DIY Electronic Instruments

Suss Müsik’s DIY praxis continues to evolve. Along with a number of handmade sonic devices comes new prototypes for the customized Artiphon INSTRUMENT-1. New editions include built-in oscillators with modulation and MIDI control functions. Demonstrations can be viewed from the Suss Müsik Instagram and YouTube channels. A couple of examples below:

The visual overlays are cultivated from images of the sky taken with a 1940’s Graflex 4×5 camera. The images are then manipulated to represent eight stages culled from the history of mechanical reproduction: plate etching, Daguerreotype, mezzotint, four-color halftone, sliver print, color film, scanned pixels, and digital glitch using a μ-law algorithm.

The vocals are refactored according to Michel Chion’s theory of acousmatic sound, the result of removing semantic (verbal) context from verbalized text and leaving only the voice as an inherent sonic attribute.

Junto Project 0528: Landscape Architecture [repost]

Someone suggested that Suss Müsik repost our contributions to the weekly Disquiet Junto projects, because they enjoy reading the explanations of the tracks. While you’re reading the original post, make sure you check out the other contributors’ works as well.

In 1925, Helen Keller challenged members of the Williamson County Lions Club, located about 20 miles southwest of Nashville (USA), to do more than just be business leaders. Keller instilled upon them the responsibility of better serving their community by adopting a philosophy that acknowledges accessible biodiversity. With that message came a commitment to providing experiences that a blind person could appreciate, even something as simple as being outdoors on a sunny day.

The result was a sensory park for the blind, located behind Grassland Elementary School and cared for by local volunteers. This small but inviting nirvana offers a feast for all senses, even if a visitor isn’t able to use one or more of them. A circular walkway features different stations, each devoted to exploring the possibilities of the soundscape, with natural earmarks (bubbling fountains, buzzing bees) helping visitors navigate the grounds without having to rely on visual clues.

Suss Müsik considered how auditory clues might be utilized to prevent blind travelers from trampling on fragile vegetation. The result is this strange and thankfully short piece. All the sounds are composed entirely from VCV Rack. Midi inputs were run from a Leap Motion controller, programmed to respond to gestures that move from side-to-middle. An Electro-Harmonix 8-Step CV sequencer controlled a Meris Enzo pedal from the mixer’s send channel.

Suss Müsik’s performance of this piece looks ridiculous, so of course there’s a video of it. Enjoy.

The piece is titled Liminality, a word to describe the status of being on a threshold. The image is a refactored bucolic scene somewhere in Pennsylvania.

Junto Project 0515: Talking Cure [repost]

Someone suggested that Suss Müsik repost our contributions to the weekly Disquiet Junto projects, because they enjoy reading the explanations of the tracks. While you’re reading the original post, make sure you check out the other contributors’ works as well.

In their excellent book Healing At The Speed Of Sound, Don Campbell and Alex Doman mention how hospitals are experimenting with “[hiring] trained professionals [who] know how to harmonize with the sonic environment, mask ambient noise, and otherwise shape the auditory environment.”

Although numerous studies have been done on the benefits of sound design in clinical settings, Suss Müsik decided to seek some expert opinions.

Suss Müsik consulted with two friends for this project: one a mental health professional, the other living with the after-effects of a traumatic brain injury suffered a few years ago.

Both agreed that music is preferable to silence when sitting in the waiting area of a therapist’s office. Although neither had any interest in pop or rock music, there wasn’t much support for strictly ambient, shapeless, Enoesque soundscapes either. “I need something that rewards my attention if I choose to actively listen to it,” insisted the friend with a TBI, “I’m also fine if it recedes pleasantly into the background.”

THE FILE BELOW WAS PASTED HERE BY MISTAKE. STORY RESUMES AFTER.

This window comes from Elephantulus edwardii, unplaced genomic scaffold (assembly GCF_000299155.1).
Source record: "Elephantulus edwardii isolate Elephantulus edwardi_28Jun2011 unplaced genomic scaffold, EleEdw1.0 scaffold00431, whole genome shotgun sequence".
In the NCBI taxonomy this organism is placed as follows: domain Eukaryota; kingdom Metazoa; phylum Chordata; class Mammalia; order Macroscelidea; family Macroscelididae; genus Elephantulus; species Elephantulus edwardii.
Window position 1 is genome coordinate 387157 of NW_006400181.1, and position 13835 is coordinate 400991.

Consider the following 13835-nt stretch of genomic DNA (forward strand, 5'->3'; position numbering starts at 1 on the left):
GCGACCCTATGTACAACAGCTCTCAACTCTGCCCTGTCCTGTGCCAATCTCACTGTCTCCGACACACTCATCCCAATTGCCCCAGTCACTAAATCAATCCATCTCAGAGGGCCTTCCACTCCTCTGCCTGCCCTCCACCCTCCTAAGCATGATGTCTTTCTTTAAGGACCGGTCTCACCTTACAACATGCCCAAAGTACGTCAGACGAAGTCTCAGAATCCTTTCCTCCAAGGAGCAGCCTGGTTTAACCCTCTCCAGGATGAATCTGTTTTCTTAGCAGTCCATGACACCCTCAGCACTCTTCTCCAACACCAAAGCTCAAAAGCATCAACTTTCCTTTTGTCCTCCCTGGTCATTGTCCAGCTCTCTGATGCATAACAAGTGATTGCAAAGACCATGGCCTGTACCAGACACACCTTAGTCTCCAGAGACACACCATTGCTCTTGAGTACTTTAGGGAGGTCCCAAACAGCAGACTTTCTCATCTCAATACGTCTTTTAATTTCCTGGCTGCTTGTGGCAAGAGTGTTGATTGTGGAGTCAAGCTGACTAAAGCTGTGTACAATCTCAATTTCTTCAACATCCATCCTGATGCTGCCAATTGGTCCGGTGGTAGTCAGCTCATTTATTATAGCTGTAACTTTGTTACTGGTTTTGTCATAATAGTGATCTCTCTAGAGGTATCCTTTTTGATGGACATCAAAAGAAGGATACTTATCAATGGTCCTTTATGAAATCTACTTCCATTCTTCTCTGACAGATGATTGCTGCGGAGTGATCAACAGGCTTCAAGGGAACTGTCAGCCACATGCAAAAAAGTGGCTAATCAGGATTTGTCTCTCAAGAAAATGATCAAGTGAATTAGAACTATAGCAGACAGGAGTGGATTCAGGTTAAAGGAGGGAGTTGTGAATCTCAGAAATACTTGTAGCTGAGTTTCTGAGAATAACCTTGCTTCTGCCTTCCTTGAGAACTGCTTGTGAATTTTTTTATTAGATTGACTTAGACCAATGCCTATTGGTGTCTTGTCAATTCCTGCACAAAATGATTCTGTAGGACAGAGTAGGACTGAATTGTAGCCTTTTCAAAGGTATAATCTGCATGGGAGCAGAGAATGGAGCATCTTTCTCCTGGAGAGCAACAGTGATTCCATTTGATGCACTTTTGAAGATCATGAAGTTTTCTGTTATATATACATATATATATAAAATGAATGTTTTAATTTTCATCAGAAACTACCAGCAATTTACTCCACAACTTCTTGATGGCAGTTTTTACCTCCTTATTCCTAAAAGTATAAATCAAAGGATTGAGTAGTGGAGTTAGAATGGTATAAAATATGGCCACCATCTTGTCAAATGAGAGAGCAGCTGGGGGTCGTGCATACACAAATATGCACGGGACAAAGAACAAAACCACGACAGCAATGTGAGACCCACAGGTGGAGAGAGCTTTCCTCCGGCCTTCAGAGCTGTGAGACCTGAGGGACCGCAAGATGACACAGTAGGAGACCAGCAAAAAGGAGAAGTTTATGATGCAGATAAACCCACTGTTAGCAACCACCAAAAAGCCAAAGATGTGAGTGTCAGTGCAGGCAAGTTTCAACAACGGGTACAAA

The therapist friend echoed this sentiment, equating the music in a waiting room to the sonic equivalent of a fishtank. “There’s movement, light, shadow, and depth, but nothing that distracts or causes anxiety. The last thing we want is the environment causing mental or emotional friction. Something that functions well with natural light.”

For this short piece, Suss Müsik sought to create an actively calm, pleasantly busy soundscape. Something that rewards limited attention, settles into ambience when necessary, and serves as the auditory fishtank we all need from time to time.

The piece is titled Plume and named after Jenny Plume, a Nashville songwriter who created a music therapy program at Vanderbilt University Medical Center and in 2013 released a CD of their works.

This work is licensed under Creative Commons BY 4.0, which allows any remix, adaptation or derivative works from the original. If you like it, have at it.

Junto Project 0511: Freeze Tag [repost]

Someone suggested that Suss Müsik repost our contributions to the weekly Disquiet Junto projects, because they enjoy reading the explanations of the tracks. While you’re reading the original post, make sure you check out the other contributors’ works as well.

Suss Müsik of late has been studying the art of technoscientific semiotics. Don’t be too impressed. Most of the concepts befuddle and confuse Suss Müsik’s tiny brain.

According to a paper written by Zachary Horton, humans make sense of our environment by reducing everything to a transcribable surface. The sky, the land, the ocean — these vast entities represent forms of media that must be collapsed, in order to achieve comprehension of our place within the greater Anthropocene.

Freezing and thawing play a large part in our understanding of climate change. According to IPCC lead author and climate scientist Richard A. Betts, CO2 levels in the Earth’s atmosphere are currently 50% higher than pre-industrial levels. Barring massive carbon removal over the coming decades, the melting of sea ice and rise in reflective temperatures will result in a global increase of four degrees Celsius (and possibly 10 to 15 degrees at the poles).

Grim stuff, indeed. Professor Betts takes great care, however, to emphasize that different models present nuances of uncertainty. The core message is that everything is getting warmer; how quickly that is happening—and what actions we need take for the short-term and extended future—are the variables to be reconciled.